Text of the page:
CAIRO: Deposits from Saudi Arabia, Kuwait and the UAE are expected to be announced in detail at Egypt’s Economic Conference scheduled to kick off March 13, a top government official speaking under anonymity told Youm7 Thursday.
Many Gulf countries have announced high-ranking participation in the long-awaited Egypt Economic Development Conference (EEDC) scheduled March 13-15.
Egypt hopes the much-publicized economic conference will lure fresh investments worth billions of dollars to boost its limping economy, hit by political turmoil since 2011’s January 25 Revolution.
Saudi Crown Prince Muqrin bin Abdulaziz al-Saud, Kuwaiti Emir, Sheikh Sabah Al-Ahmad Al-Jaber, and Emirati Crown Prince of Dubai Hamdan bin Mohammed bin Rashid Al Maktoum will lead business delegations representing their countries in the conference.
A top government official told Youm7 Thursday that “deposits from Gulf states will be announced at the conference,” adding that the final value of the deposits and the receiving timeframe to be revealed at the economic summit as well, the source added.
Earlier in February, Youm7 exclusively reported that Egypt will receive $10 billion in deposits from Saudi Arabia, Kuwait and the United Arab Emirates prior to the country’s economic summit.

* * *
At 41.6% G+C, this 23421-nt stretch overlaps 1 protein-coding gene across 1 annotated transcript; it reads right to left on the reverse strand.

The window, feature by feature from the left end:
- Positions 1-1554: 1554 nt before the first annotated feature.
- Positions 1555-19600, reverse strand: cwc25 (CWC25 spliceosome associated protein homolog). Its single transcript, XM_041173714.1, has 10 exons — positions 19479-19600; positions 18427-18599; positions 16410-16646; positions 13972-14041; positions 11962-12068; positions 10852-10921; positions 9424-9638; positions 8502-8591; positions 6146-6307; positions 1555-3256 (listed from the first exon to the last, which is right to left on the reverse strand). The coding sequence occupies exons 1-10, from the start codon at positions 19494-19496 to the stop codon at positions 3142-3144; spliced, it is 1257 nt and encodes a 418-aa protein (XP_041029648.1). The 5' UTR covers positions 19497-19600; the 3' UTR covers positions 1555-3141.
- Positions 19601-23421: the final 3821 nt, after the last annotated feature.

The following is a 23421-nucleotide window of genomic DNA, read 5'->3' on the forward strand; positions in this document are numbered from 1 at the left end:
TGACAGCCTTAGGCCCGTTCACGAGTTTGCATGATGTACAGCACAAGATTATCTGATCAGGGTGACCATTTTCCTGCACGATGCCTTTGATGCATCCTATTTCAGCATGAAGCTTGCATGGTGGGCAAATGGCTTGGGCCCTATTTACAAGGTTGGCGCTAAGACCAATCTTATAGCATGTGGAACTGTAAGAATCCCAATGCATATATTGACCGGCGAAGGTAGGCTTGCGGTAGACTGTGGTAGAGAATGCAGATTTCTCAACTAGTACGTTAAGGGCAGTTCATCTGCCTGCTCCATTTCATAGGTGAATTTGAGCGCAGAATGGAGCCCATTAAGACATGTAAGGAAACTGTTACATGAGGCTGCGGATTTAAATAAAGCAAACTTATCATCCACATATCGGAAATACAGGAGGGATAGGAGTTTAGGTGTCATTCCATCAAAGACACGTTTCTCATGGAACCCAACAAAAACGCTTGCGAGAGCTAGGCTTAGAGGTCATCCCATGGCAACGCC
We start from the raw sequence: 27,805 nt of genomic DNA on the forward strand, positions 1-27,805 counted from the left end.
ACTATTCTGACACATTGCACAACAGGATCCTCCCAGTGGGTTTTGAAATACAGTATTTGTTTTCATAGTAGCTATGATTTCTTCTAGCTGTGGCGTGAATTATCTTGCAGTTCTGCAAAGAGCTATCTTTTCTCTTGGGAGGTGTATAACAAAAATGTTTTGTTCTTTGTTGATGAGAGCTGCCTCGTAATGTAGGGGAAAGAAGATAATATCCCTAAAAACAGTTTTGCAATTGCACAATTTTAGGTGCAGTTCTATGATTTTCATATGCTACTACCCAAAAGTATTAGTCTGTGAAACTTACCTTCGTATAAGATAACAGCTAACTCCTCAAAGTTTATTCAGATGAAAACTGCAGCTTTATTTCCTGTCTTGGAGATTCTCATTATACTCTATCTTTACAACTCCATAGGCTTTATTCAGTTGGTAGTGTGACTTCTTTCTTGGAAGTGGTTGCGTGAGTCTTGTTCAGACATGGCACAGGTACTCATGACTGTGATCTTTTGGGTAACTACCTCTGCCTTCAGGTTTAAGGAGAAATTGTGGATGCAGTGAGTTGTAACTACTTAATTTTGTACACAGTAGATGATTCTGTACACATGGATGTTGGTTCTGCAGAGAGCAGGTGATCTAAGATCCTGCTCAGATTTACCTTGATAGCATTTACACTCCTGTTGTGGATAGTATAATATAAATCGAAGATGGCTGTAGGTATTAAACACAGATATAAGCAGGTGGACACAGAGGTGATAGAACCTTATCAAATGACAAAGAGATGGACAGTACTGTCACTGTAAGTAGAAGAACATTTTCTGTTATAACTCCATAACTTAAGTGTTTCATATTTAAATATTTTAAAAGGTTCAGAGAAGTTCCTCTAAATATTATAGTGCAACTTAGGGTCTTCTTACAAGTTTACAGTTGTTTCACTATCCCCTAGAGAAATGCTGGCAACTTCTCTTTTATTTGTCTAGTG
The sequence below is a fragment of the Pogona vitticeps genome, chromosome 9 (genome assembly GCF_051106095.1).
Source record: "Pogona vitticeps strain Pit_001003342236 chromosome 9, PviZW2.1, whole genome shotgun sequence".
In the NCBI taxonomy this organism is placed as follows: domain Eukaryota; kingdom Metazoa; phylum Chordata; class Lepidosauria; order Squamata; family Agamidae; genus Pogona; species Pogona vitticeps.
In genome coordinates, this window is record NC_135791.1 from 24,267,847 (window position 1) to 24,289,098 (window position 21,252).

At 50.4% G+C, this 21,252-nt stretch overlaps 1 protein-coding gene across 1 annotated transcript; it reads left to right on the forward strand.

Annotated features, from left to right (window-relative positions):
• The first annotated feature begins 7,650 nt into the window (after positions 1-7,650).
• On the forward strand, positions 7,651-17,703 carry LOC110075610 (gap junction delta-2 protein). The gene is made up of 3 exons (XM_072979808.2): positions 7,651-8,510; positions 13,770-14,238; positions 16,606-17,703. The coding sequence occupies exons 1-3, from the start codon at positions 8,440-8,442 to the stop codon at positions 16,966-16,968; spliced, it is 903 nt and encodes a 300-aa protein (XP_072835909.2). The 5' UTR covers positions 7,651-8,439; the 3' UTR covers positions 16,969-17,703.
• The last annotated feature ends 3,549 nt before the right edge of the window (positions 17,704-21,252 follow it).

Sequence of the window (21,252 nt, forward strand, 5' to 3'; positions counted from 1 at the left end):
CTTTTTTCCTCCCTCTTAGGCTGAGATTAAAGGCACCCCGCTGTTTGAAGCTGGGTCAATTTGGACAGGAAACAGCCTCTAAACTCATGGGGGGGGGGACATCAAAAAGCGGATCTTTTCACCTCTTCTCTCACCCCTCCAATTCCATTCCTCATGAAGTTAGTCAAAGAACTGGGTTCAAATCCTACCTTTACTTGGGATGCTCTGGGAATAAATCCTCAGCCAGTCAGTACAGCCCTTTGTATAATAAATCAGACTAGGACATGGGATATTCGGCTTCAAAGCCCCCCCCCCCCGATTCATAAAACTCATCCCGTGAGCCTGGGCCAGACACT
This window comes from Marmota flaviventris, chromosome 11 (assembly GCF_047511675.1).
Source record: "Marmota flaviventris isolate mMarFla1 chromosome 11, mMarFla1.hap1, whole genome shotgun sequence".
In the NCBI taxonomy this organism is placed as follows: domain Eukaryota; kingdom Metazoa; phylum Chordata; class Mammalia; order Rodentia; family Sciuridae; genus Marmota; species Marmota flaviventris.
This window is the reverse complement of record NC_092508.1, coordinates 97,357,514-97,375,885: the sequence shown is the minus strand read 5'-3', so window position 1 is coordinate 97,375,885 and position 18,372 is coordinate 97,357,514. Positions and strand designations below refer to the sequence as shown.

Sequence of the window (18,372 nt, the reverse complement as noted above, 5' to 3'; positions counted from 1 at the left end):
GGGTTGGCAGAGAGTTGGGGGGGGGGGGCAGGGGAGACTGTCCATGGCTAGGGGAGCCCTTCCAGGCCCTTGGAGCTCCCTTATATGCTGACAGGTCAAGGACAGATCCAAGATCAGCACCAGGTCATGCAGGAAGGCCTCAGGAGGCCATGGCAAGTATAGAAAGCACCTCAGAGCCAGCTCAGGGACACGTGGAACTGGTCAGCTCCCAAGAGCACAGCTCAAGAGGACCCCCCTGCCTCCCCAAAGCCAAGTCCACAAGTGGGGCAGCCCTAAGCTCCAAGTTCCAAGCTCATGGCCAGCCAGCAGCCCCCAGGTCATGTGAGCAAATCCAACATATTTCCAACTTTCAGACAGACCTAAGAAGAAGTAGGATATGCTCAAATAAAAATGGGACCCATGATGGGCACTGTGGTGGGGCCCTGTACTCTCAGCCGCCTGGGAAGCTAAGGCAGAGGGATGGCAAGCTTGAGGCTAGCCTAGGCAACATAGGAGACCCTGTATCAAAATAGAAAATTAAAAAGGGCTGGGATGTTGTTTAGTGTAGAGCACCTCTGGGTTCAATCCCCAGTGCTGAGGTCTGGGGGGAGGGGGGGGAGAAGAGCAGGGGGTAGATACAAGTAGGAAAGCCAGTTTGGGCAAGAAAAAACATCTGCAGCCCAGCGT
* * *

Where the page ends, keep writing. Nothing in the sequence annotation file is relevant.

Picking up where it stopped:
The newspaper added that the pledged deposits are separate from investments the three countries are going to put forward at the summit.
In 2013, the three gulf nations pledged $12 billion to Egypt in cash, deposits and petroleum shipments to support its economy after the military ousted President Mohamed Morsi following mass protests against his regime the same year.
Speaking at a business conference in Dubai earlier this month, Minister of Investment Ashraf Salman said Egypt had obtained $23 billion in aid from Saudi Arabia, the UAE and Kuwait in the 18 months after Morsi’s ouster.
Some experts said he might have added the $10 billion deposits announced in February to the $12 billion pledged to Egypt in 2013. However, the Central Bank of Egypt announced that Egypt’s foreign reserves witnessed a slight rise by $26 million to $15.5 billion at February-end, increasing the possibility that Egypt has not obtained the deposits yet.